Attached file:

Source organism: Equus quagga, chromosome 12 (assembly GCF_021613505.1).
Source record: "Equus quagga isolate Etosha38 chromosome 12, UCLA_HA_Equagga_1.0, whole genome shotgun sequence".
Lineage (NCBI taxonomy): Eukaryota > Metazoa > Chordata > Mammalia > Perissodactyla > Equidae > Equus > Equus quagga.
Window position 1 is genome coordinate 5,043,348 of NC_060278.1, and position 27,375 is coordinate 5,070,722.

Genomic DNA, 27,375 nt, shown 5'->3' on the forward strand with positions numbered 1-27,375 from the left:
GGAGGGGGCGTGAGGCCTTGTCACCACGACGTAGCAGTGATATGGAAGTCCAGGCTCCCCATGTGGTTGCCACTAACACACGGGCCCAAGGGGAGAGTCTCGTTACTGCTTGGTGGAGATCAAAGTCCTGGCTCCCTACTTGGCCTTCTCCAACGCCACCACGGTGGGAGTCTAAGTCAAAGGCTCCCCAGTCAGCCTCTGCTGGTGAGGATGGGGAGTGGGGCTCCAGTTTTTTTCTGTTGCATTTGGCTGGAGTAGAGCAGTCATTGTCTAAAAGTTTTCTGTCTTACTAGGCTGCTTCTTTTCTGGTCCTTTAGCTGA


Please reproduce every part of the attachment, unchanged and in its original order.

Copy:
Source organism: Equus quagga, chromosome 12 (assembly GCF_021613505.1).
Source record: "Equus quagga isolate Etosha38 chromosome 12, UCLA_HA_Equagga_1.0, whole genome shotgun sequence".
Lineage (NCBI taxonomy): Eukaryota > Metazoa > Chordata > Mammalia > Perissodactyla > Equidae > Equus > Equus quagga.
Window position 1 is genome coordinate 5,043,348 of NC_060278.1, and position 27,375 is coordinate 5,070,722.

Genomic DNA, 27,375 nt, shown 5'->3' on the forward strand with positions numbered 1-27,375 from the left:
GGAGGGGGCGTGAGGCCTTGTCACCACGACGTAGCAGTGATATGGAAGTCCAGGCTCCCCATGTGGTTGCCACTAACACACGGGCCCAAGGGGAGAGTCTCGTTACTGCTTGGTGGAGATCAAAGTCCTGGCTCCCTACTTGGCCTTCTCCAACGCCACCACGGTGGGAGTCTAAGTCAAAGGCTCCCCAGTCAGCCTCTGCTGGTGAGGATGGGGAGTGGGGCTCCAGTTTTTTTCTGTTGCATTTGGCTGGAGTAGAGCAGTCATTGTCTAAAAGTTTTCTGTCTTACTAGGCTGCTTCTTTTCTGGTCCTTTAGCTGA